Geothermal energy is one of the oldest types of power used by humans. Archaeological evidence suggests that the earliest direct use of geothermal power occurred at least 10,000 years ago in North America, where indigenous peoples were drawn to hot springs for both spiritual and practical reasons. It is clear that many viewed hot springs as sacred spaces and considered them sites of healing, believing that soaking in warm spring water brought a wide range of medicinal benefits. This drew people to the springs, making them gathering sites for different people and offering opportunities for trade, diplomacy and cultural exchange. Others used hot springs for more mundane reasons, like cooking food or providing an escape from the frigid winter climate.
Similarly, the peoples of ancient Greece and Rome viewed hot springs as places of healing imbued with sacred power. The Greek physician Hippocrates (460–320 BCE) promoted the health benefits of hot bathing, while the Roman author Pliny the Elder (23–79 CE) wrote about the particular benefits of hot mineral baths for people suffering from muscle, joint, or paralytic ailments. The Romans built shrines at hot springs, many of which yield archaeological evidence that people sought to communicate with the gods. At the shrine to the goddess Minerva at Bath, for example, archaeologists have uncovered 130 lead tablets upon which people had written various pleas to the gods for assistance. Like the indigenous peoples of North America, the Romans also used geothermal energy for more practical applications, such as providing space heating for buildings.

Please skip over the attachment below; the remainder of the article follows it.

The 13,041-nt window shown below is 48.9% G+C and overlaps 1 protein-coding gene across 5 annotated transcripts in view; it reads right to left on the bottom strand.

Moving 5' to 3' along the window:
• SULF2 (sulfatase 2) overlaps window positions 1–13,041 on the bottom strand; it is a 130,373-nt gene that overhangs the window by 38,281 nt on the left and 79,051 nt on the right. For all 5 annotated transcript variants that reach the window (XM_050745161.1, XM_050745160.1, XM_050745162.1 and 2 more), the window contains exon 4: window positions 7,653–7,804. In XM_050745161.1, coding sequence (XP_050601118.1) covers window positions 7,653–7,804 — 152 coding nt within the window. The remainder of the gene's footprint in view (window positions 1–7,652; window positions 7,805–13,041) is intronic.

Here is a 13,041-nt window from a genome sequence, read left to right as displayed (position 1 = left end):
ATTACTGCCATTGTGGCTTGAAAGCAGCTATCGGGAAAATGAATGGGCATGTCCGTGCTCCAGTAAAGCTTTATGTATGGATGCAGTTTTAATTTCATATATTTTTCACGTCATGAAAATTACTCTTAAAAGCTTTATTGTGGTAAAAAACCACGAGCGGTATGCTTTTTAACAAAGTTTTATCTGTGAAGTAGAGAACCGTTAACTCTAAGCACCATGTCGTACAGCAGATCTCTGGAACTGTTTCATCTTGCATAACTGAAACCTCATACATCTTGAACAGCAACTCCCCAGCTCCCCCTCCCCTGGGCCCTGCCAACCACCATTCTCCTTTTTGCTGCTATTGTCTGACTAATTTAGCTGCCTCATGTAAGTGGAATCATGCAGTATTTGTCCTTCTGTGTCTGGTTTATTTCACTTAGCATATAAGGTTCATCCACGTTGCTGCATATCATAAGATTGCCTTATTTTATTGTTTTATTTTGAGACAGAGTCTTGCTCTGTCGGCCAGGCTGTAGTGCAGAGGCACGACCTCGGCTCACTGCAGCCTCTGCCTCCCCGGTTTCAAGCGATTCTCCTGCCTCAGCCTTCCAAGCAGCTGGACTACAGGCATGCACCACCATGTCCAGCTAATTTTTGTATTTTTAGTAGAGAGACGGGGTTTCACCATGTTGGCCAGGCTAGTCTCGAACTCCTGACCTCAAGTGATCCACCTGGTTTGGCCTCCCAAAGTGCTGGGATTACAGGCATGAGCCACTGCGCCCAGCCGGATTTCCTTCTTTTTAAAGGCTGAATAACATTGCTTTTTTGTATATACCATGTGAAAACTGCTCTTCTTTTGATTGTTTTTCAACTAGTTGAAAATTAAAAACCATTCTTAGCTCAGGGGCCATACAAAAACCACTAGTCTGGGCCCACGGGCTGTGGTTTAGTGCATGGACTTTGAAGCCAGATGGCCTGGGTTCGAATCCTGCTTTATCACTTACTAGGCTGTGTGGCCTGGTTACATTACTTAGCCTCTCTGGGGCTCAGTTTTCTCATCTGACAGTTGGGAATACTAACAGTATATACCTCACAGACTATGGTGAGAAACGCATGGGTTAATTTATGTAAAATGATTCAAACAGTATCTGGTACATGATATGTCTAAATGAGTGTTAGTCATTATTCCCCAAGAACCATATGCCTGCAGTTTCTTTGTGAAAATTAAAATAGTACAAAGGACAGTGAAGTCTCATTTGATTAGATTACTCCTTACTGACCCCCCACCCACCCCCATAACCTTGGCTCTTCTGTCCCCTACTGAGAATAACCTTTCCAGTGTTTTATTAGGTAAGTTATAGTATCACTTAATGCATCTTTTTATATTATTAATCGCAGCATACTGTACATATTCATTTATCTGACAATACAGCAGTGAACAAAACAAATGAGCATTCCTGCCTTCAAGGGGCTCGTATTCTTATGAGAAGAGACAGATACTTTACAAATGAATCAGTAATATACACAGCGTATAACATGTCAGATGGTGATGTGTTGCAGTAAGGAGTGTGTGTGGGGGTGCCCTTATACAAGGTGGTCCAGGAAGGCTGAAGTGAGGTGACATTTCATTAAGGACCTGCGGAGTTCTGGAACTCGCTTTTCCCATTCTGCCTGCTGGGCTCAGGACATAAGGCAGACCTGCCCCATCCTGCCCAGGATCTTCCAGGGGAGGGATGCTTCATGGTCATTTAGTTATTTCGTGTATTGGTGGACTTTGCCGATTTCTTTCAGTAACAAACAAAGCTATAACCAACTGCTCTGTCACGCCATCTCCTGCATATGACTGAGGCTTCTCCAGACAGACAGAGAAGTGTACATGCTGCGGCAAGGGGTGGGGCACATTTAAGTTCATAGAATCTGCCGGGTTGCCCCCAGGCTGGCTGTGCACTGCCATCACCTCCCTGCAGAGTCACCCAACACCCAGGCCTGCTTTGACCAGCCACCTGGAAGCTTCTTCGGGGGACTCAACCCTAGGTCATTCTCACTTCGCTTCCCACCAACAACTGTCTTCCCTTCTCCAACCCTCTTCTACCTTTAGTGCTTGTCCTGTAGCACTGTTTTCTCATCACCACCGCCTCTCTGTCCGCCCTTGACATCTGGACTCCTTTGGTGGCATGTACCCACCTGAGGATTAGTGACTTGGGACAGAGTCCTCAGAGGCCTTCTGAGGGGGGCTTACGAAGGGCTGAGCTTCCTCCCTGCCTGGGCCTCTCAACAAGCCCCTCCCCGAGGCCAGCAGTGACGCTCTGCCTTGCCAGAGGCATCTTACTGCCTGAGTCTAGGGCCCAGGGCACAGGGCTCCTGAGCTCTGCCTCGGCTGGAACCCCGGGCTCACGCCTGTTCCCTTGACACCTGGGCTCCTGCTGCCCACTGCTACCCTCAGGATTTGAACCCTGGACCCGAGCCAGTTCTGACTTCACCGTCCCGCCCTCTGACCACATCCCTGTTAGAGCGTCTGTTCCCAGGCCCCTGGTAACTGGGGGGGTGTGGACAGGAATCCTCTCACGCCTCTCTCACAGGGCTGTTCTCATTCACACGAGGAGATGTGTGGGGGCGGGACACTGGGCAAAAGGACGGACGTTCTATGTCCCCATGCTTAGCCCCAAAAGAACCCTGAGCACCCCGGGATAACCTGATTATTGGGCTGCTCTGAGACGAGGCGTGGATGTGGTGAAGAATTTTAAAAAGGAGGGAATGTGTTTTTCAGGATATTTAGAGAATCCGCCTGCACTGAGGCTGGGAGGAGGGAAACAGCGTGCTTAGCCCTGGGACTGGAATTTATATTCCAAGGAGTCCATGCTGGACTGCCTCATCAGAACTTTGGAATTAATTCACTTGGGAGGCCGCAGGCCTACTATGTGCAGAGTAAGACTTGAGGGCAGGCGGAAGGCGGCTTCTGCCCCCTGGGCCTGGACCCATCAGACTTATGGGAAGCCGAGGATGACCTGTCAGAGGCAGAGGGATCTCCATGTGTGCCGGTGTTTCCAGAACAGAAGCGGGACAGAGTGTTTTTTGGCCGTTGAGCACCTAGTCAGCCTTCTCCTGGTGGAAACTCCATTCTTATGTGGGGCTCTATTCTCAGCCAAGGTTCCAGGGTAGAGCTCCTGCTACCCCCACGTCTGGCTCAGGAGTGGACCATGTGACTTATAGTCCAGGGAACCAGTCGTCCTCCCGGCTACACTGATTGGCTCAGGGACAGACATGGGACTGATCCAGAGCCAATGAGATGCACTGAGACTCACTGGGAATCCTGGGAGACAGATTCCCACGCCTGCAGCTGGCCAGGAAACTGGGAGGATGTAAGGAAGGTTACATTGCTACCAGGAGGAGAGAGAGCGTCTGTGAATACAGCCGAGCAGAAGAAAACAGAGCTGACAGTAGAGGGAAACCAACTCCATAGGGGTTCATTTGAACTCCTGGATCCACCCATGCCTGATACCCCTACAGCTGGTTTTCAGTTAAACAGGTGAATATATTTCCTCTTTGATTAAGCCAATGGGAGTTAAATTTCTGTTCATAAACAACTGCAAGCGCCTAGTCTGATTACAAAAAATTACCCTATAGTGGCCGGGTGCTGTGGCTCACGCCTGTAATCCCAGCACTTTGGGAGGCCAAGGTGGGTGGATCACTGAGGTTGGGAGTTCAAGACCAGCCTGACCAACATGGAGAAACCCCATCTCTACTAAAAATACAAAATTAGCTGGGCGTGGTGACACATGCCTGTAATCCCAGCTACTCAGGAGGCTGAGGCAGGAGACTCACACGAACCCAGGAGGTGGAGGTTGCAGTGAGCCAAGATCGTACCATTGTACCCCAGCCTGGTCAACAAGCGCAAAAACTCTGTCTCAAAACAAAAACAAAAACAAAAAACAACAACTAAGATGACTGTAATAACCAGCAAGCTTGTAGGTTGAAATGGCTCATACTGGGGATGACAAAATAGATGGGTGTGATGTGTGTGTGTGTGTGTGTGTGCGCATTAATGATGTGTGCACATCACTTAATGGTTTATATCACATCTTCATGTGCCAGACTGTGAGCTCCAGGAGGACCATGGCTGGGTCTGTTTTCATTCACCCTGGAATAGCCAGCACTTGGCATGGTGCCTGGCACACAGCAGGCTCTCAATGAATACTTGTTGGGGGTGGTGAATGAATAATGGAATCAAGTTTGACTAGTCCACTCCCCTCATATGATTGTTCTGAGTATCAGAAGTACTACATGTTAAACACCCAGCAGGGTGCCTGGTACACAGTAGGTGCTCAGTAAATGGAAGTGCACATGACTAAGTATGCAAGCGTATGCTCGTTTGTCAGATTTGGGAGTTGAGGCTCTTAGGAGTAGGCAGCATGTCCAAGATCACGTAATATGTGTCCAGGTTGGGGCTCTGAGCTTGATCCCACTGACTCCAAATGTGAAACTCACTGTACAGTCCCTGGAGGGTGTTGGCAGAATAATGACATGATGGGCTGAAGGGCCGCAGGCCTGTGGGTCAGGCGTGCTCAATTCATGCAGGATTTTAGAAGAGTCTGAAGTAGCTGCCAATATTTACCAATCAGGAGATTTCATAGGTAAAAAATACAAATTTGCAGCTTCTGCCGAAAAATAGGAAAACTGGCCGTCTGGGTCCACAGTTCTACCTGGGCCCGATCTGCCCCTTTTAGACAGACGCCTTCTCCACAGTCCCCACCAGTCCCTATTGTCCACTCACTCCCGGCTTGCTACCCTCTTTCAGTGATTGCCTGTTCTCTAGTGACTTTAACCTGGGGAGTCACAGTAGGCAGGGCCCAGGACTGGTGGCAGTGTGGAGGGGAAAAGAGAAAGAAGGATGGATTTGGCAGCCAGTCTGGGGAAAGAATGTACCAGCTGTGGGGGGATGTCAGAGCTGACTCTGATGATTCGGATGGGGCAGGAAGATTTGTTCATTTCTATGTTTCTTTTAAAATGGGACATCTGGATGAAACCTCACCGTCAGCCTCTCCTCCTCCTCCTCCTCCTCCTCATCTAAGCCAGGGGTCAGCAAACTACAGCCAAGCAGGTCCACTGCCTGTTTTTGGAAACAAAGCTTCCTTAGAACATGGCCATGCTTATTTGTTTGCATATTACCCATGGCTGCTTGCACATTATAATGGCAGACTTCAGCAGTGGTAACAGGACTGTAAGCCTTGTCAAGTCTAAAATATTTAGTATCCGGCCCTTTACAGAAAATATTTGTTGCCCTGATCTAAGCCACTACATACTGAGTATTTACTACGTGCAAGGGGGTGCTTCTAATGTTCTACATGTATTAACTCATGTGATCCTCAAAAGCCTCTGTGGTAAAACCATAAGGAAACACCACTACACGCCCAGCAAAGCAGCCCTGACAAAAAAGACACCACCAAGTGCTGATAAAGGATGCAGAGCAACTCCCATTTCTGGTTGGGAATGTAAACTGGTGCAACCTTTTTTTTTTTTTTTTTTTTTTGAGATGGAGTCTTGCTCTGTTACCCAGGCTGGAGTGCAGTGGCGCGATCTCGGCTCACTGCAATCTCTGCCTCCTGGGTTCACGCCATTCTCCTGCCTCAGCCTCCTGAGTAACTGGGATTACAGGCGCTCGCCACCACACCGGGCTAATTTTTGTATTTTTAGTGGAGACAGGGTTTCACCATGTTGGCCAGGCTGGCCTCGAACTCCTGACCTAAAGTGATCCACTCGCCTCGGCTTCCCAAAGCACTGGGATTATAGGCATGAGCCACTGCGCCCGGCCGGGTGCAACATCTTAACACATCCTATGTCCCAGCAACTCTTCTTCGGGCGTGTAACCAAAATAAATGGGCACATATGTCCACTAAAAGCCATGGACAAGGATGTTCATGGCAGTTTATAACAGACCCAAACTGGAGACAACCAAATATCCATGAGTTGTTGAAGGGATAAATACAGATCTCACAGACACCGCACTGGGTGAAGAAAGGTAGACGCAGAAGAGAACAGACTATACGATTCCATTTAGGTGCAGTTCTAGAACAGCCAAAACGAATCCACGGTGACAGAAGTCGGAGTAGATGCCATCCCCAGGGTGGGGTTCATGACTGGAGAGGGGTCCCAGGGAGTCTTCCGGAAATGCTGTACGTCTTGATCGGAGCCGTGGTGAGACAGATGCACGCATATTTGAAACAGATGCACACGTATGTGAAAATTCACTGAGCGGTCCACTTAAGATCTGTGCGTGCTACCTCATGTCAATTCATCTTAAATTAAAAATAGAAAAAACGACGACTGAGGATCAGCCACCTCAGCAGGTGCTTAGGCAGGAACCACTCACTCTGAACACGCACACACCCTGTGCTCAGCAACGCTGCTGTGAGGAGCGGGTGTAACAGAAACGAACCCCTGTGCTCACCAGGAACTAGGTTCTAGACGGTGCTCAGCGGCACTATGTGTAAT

The first effort to harness geothermal energy for industrial use came in 1818 in the Tuscan region of Italy where French engineer François Jacques de Larderel pioneered a new way to extract boric acid from hot springs. While others had developed the means to extract the acid using fire to evaporate the water, de Larderel was the first to harness the region’s substantial geothermal energy to drive the process. The town that grew up around the industrial production of boric acid, Larderello, was also home to the first successful effort to produce electricity with geothermal energy. In 1904, Italian scientist Piero Ginori Conti successfully used geothermal energy to power a small generator capable of lighting several light bulbs. This modest beginning was the foundation for much larger experiments, and in 1913, Larderello became the site of the world’s first commercial geothermal power plant. After the Second World War, the United States became a major producer of geothermal power. The largest geothermal power plant complex in the world is The Geysers, located in the Mayacamas Mountains north of San Francisco. Opened in 1960, the site now includes twenty-two power plants powered by steam from over 350 wells.
Though feasibility studies have been conducted on multiple sites, there are no geothermal power plants currently operating in Alberta (or, for that matter, anywhere in Canada). The history of geothermal energy in Alberta rests largely in direct use, most particularly in the province’s many hot springs.